Hong Kong’s Cathay Pacific, one of the world's most renowned Asian airlines, has reported a serious data breach that saw the personal information of millions of customers accessed without authorisation.
The carrier confirmed the breach in a statement, saying “the passenger data of approximately 9.4 million people has been accessed” without authorisation and that it had contacted local police.
The types of personal data accessed by the intruders was extremely wide-ranging, according to Cathay’s statement, and included the following: “Names of passengers, their nationalities, dates of birth, telephone numbers, email, physical addresses, passport numbers, identity card numbers, frequent flyer programme membership numbers, customer service remarks and historical travel information.”
Approximately 860,000 passport numbers and 245,000 Hong Kong ID card numbers were stolen, the airline said, in addition to 403 expired credit cards and 27 credit cards with no CVV number. According to the airline, “The information accessed varies between passengers. No travel or loyalty profiles were accessed in full. No passwords were compromised.”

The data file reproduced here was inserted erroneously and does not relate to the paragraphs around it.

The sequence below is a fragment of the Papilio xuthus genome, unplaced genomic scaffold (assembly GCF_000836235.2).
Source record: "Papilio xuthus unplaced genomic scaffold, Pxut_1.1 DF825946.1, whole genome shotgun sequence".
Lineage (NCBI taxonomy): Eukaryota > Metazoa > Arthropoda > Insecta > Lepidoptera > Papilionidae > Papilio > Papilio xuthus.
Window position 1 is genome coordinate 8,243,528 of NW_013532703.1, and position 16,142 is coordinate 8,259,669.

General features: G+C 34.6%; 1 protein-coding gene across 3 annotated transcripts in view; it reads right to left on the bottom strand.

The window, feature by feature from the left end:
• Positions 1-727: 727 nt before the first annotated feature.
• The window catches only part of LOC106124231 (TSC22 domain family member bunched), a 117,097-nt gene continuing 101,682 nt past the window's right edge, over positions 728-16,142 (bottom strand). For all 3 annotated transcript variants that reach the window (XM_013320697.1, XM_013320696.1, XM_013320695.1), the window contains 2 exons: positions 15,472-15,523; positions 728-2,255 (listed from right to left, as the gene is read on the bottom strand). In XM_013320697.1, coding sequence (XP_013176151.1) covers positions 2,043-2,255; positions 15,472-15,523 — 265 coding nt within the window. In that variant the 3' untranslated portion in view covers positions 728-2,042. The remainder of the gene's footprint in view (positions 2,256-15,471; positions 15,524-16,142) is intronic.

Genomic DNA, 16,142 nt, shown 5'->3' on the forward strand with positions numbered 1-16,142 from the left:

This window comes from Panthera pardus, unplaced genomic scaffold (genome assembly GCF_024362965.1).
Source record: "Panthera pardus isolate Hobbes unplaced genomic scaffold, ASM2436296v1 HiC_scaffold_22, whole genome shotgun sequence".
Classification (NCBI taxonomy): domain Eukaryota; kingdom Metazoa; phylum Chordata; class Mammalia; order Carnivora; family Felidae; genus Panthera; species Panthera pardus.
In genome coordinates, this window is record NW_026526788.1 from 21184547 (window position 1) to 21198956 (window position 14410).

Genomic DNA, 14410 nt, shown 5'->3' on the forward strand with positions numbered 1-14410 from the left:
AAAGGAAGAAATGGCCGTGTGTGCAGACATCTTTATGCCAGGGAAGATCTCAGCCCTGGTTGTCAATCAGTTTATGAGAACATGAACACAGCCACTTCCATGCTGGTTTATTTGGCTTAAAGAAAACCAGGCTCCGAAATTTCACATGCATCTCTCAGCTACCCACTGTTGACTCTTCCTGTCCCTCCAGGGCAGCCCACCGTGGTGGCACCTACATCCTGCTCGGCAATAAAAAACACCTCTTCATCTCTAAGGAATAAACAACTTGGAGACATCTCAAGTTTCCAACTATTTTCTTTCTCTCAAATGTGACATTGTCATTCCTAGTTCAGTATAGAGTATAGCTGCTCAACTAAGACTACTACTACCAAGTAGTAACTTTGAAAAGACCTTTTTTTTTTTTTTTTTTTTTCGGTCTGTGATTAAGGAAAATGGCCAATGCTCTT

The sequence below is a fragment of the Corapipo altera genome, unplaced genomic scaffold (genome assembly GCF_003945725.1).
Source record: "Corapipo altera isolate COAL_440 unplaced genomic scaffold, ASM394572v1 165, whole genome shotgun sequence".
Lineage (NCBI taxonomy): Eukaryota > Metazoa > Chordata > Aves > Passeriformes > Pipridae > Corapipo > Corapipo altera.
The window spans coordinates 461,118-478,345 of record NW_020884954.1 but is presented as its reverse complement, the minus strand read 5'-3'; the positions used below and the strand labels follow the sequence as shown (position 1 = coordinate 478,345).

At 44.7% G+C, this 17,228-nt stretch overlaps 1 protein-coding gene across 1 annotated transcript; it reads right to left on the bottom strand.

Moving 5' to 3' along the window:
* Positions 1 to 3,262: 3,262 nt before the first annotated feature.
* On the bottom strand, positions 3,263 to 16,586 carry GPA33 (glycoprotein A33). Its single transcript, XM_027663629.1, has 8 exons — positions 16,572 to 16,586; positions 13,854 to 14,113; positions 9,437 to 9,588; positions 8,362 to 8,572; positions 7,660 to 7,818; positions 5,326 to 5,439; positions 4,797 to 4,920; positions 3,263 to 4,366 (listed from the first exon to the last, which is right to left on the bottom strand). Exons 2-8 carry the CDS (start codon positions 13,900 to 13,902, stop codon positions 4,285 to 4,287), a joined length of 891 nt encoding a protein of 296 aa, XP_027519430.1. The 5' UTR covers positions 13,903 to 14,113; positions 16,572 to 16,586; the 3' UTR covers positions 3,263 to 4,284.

The statement was released in accordance with stock exchange rules, and reveals some troubling information regarding the timing of Cathay Pacific’s disclosure that will likely cause the brand significant issues. While transparency is welcomed by consumers, the airline said it “discovered suspicious activity” on its network as early as March this year.
Cathay Pacific then confirmed the breach, the statement reads, in early May. “Since that time, analysis of the data has continued in order to identify affected individuals and to determine whether the data at issue could be reconstructed,” the carrier said, to explain the delay in disclosure.
Questions are already being asked about the delay, with Hong Kong legislator Elizabeth Quat telling AFP it was “unacceptable”.
Cathay Pacific said it is now contacting affected passengers. The company’s share price tumbled more than 6% earlier today, and Hong Kong’s privacy commissioner for personal data “expressed serious concern” in a statement, urging the airline to “take remedial steps with details explained immediately”.